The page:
WASHINGTON — European ministers are flocking to Washington drawn by the new administration’s pledge to help lead the fight against climate change, an issue largely put on ice for eight years here.

Ministers from across Europe as well as Canada are taking part in a whirl of meetings here this week to gauge prospects of Congress adopting key climate-change legislation ahead of a major U.N. climate conference in December.

U.S. President Barack Obama has called on Congress to draw up legislation setting out a carbon cap-and-trade system to limit greenhouse gas emissions and pump billions of dollars into renewable energy programs.

A European-style mechanism which penalizes pollutants and rewards green industry should, in concert with the development of new sources of clean energy, reduce U.S. gas emissions by 14 percent below 1990 levels by 2020, according to the Obama administration.

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British and Danish ministers of climate and energy Ed Miliband and Connie Hedegaard expressed optimism Tuesday that a deal could be concluded on reducing emissions at the U.N. conference in Copenhagen. They said a commitment from the U.S. administration could inspire other countries.

“President Obama’s commitment is a very significant and very welcome advance on previous U.S. policy and will in that sense have a positive effect on others’ willingness to come forward,” Miliband said.

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“I think it’s right to say that in Europe there is a real … sense of new American leadership on these issues of climate change shown by President Obama and a very welcome sense of movement forward,” he added.

Hedegaard said it was “extremely exciting” to sit down with new U.S. officials keen on taking on global warming with international partners.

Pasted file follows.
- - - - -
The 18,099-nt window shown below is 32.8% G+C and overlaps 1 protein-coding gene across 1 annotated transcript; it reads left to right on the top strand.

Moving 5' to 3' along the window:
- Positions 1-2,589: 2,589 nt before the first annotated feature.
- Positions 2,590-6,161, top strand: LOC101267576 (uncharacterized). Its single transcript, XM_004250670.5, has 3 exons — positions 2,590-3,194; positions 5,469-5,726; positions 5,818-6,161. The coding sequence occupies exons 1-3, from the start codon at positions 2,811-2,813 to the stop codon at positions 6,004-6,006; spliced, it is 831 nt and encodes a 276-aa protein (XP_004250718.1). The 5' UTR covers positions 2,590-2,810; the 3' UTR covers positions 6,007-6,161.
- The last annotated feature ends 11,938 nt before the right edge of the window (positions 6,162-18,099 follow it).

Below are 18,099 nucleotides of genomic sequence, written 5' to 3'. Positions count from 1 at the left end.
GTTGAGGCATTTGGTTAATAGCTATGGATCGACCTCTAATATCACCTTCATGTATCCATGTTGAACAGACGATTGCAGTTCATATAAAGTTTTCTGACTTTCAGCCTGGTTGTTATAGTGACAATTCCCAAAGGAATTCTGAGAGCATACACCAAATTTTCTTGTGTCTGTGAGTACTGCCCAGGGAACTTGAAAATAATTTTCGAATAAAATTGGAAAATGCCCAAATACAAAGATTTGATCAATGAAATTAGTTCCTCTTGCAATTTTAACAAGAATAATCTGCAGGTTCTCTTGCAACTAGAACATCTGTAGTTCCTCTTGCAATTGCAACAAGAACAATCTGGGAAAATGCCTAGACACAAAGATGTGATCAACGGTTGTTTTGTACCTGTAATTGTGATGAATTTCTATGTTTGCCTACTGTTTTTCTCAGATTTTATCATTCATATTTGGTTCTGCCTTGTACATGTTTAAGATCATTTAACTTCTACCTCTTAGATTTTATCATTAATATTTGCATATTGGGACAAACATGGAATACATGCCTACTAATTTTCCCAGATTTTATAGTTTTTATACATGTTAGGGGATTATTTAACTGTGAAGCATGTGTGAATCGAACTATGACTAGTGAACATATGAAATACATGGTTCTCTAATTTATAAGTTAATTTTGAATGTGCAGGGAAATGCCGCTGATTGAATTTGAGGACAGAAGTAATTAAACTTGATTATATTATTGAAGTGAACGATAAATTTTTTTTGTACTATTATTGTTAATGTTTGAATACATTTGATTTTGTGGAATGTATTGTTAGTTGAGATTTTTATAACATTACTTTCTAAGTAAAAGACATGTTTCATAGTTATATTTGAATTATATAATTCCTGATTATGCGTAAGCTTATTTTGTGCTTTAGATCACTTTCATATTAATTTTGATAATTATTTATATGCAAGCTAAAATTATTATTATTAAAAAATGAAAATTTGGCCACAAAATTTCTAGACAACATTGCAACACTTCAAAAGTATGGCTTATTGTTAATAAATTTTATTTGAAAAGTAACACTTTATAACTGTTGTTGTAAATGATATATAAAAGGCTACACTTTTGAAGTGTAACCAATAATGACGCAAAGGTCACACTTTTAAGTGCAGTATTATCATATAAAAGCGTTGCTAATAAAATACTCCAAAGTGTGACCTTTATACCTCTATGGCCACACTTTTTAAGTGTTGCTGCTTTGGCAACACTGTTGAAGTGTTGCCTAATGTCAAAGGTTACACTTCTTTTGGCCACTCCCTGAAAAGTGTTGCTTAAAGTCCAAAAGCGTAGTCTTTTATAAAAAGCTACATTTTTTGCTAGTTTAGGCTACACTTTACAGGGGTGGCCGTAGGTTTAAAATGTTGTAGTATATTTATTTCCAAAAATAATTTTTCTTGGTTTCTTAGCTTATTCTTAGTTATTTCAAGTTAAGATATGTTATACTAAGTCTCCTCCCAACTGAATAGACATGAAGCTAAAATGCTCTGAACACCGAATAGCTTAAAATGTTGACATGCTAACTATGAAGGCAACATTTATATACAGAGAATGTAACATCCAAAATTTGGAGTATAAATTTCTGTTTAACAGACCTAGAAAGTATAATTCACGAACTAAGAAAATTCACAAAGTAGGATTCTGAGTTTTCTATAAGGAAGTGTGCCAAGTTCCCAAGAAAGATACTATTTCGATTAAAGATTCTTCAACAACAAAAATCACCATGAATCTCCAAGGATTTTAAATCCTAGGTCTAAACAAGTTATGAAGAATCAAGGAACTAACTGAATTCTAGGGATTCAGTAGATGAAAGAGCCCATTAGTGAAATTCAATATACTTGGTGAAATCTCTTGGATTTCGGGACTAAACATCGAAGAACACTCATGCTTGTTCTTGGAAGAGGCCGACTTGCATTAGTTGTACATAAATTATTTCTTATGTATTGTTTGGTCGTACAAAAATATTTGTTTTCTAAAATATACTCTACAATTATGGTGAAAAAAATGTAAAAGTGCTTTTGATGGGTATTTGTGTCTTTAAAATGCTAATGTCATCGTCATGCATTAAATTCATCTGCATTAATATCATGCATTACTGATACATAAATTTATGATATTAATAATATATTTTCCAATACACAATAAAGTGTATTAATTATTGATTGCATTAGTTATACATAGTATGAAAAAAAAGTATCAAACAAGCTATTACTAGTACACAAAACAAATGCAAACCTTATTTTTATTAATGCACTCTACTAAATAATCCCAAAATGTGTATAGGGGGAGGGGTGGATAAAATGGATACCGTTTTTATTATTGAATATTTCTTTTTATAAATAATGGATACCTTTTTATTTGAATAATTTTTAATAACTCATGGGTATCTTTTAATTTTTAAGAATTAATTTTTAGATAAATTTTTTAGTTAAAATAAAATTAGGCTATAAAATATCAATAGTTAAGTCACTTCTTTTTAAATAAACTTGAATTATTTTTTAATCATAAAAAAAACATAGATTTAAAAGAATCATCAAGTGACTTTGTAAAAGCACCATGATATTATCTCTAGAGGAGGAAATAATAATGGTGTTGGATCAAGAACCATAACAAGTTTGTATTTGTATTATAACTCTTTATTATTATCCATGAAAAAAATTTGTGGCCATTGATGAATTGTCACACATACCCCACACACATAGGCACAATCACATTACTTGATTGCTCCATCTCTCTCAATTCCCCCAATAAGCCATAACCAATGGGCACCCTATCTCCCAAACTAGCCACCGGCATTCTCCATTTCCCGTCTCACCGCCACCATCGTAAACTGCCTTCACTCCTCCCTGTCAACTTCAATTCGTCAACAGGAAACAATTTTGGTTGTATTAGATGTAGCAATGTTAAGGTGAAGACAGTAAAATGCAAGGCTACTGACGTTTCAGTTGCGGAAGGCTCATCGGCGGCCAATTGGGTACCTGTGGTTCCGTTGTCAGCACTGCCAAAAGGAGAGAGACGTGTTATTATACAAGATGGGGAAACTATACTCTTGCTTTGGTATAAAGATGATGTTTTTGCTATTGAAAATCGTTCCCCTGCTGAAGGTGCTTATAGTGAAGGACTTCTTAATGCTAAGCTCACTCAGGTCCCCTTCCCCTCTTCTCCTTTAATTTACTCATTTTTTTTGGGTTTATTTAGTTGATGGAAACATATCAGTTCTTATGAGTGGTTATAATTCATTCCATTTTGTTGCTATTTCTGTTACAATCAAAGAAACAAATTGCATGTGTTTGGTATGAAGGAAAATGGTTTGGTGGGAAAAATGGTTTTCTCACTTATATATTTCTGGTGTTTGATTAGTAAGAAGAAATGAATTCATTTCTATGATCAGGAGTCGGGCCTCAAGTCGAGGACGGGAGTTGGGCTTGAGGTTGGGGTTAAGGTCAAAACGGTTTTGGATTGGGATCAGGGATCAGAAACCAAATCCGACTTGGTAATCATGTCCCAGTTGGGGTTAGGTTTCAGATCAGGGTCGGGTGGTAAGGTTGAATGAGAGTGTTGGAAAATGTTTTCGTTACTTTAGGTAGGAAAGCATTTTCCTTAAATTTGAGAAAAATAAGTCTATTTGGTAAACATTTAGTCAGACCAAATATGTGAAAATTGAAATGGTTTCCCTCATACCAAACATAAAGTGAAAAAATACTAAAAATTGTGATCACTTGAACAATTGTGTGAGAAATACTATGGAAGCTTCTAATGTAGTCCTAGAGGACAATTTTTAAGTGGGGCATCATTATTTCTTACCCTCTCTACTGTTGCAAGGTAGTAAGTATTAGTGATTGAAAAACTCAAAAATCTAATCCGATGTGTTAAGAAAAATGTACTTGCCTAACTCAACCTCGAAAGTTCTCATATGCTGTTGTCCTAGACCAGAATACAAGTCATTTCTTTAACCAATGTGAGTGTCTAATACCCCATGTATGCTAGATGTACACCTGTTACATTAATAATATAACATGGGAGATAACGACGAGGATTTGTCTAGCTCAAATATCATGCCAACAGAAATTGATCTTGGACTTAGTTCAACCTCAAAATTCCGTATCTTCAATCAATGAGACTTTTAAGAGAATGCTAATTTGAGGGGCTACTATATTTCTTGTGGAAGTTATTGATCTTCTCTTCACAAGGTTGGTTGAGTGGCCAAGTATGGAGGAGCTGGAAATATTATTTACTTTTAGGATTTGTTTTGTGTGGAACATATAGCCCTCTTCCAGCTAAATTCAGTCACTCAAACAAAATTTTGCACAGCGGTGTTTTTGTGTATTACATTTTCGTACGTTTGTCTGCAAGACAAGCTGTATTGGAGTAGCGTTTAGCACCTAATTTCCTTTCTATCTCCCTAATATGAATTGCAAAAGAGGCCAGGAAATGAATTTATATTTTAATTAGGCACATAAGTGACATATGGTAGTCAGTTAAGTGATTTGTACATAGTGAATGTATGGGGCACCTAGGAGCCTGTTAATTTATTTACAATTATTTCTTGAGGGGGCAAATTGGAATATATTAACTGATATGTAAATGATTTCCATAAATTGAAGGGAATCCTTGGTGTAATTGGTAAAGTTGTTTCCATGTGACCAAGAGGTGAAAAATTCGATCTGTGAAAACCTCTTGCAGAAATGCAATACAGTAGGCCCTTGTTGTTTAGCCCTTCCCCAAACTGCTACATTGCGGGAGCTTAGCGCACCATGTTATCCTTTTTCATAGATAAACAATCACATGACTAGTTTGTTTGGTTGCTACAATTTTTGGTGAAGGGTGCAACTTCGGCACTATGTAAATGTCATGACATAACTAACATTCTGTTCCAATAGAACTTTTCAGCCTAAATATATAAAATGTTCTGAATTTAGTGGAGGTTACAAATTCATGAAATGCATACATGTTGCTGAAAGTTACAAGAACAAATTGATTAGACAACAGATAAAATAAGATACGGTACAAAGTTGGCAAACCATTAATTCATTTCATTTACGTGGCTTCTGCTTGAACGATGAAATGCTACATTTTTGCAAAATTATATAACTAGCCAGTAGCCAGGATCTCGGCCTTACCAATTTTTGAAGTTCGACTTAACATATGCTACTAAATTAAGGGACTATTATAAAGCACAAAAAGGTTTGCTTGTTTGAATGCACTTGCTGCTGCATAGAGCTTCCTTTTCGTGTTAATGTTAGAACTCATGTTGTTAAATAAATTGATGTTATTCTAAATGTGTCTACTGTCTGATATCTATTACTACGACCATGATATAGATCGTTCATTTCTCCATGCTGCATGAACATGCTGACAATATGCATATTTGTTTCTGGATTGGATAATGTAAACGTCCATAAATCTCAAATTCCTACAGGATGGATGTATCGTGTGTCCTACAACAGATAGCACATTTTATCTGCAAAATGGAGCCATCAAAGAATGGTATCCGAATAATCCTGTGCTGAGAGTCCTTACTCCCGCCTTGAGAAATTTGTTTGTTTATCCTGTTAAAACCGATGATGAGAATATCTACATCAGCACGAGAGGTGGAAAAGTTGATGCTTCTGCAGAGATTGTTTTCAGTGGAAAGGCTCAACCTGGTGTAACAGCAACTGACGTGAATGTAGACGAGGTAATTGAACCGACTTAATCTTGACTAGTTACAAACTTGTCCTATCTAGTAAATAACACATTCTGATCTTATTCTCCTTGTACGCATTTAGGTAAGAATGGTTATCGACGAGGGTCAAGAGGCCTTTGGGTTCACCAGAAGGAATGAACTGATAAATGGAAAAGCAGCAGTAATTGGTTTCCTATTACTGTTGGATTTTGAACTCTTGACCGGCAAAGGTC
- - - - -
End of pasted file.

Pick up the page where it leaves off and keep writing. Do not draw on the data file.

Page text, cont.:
“Tackling global challenges like … climate, we can not do it without the U.S., and for too long others have been hiding behind the American position,” the Danish minister said, referring to countries that have refused to institute changes until the world’s largest energy consumer takes the lead.

“So we need the U.S. to engage,” he added. “As soon as the U.S. administration and this House (of Representatives) and Senate can sort of come up with the American position, the more strong the pressure will be on all of us” at the U.N. conference.

The European Union sees the arrival of Obama as a boost for the chances of agreeing a global deal on a replacement to the Kyoto protocol in Copenhagen.

Obama’s predecessor George W. Bush refused to ratify the Kyoto protocol which expires in 2012.

Also in Washington this week was Canada’s Environment Minister Jim Prentice, following up on talks between Prime Minister Stephen Harper and Obama last month on clean energy.

Prentice and the Europeans met with members of the House energy and commerce committee, including its powerful chairman Henry Waxman, who despite swirling economic crises insisted that U.S. climate legislation could still be passed by December.

“What we need to do here in the U.S. is complete a bill this year, passed into law, and I would hope we will do it before Copenhagen,” Waxman told reporters. “The U.S. has to catch up and become a leader once again on these environmental issues.”

Some U.S. experts have said that while action on a bill looks likely in the House, getting it through the Senate before Copenhagen would be difficult, especially with the lukewarm reception some energy initiatives are getting from lawmakers.

French Minister for Sustainable Development Jean-Louis Borloo was to meet Wednesday with U.S. officials in charge of climate and energy issues, while former British Prime Minister Tony Blair was a guest Tuesday at a Senate panel on global warming.